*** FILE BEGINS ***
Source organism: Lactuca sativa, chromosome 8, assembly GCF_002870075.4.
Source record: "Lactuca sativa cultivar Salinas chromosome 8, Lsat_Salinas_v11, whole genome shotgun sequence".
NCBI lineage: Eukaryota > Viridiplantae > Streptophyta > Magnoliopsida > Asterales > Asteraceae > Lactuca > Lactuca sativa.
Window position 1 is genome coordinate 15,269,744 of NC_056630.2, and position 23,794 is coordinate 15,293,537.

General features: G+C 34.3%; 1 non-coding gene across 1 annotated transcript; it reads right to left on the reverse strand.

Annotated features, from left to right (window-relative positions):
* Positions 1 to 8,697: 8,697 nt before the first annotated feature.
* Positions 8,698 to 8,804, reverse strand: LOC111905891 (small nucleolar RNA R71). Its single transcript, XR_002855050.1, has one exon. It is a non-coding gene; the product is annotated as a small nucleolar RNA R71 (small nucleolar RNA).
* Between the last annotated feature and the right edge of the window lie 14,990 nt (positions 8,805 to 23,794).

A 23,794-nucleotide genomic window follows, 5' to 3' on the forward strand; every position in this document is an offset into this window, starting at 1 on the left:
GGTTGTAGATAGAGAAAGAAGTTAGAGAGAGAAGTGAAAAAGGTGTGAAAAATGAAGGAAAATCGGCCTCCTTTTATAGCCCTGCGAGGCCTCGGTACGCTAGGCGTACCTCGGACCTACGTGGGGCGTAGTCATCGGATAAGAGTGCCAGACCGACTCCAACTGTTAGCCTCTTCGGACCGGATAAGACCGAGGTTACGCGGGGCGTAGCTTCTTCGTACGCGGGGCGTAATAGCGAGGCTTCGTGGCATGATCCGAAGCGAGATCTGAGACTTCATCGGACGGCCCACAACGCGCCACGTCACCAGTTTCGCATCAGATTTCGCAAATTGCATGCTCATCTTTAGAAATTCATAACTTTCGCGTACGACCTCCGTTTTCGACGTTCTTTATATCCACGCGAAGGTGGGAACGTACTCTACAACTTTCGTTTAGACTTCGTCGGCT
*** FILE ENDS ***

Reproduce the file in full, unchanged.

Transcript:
Source organism: Lactuca sativa, chromosome 8, assembly GCF_002870075.4.
Source record: "Lactuca sativa cultivar Salinas chromosome 8, Lsat_Salinas_v11, whole genome shotgun sequence".
NCBI lineage: Eukaryota > Viridiplantae > Streptophyta > Magnoliopsida > Asterales > Asteraceae > Lactuca > Lactuca sativa.
Window position 1 is genome coordinate 15,269,744 of NC_056630.2, and position 23,794 is coordinate 15,293,537.

General features: G+C 34.3%; 1 non-coding gene across 1 annotated transcript; it reads right to left on the reverse strand.

Annotated features, from left to right (window-relative positions):
* Positions 1 to 8,697: 8,697 nt before the first annotated feature.
* Positions 8,698 to 8,804, reverse strand: LOC111905891 (small nucleolar RNA R71). Its single transcript, XR_002855050.1, has one exon. It is a non-coding gene; the product is annotated as a small nucleolar RNA R71 (small nucleolar RNA).
* Between the last annotated feature and the right edge of the window lie 14,990 nt (positions 8,805 to 23,794).

A 23,794-nucleotide genomic window follows, 5' to 3' on the forward strand; every position in this document is an offset into this window, starting at 1 on the left:
GGTTGTAGATAGAGAAAGAAGTTAGAGAGAGAAGTGAAAAAGGTGTGAAAAATGAAGGAAAATCGGCCTCCTTTTATAGCCCTGCGAGGCCTCGGTACGCTAGGCGTACCTCGGACCTACGTGGGGCGTAGTCATCGGATAAGAGTGCCAGACCGACTCCAACTGTTAGCCTCTTCGGACCGGATAAGACCGAGGTTACGCGGGGCGTAGCTTCTTCGTACGCGGGGCGTAATAGCGAGGCTTCGTGGCATGATCCGAAGCGAGATCTGAGACTTCATCGGACGGCCCACAACGCGCCACGTCACCAGTTTCGCATCAGATTTCGCAAATTGCATGCTCATCTTTAGAAATTCATAACTTTCGCGTACGACCTCCGTTTTCGACGTTCTTTATATCCACGCGAAGGTGGGAACGTACTCTACAACTTTCGTTTAGACTTCGTCGGCT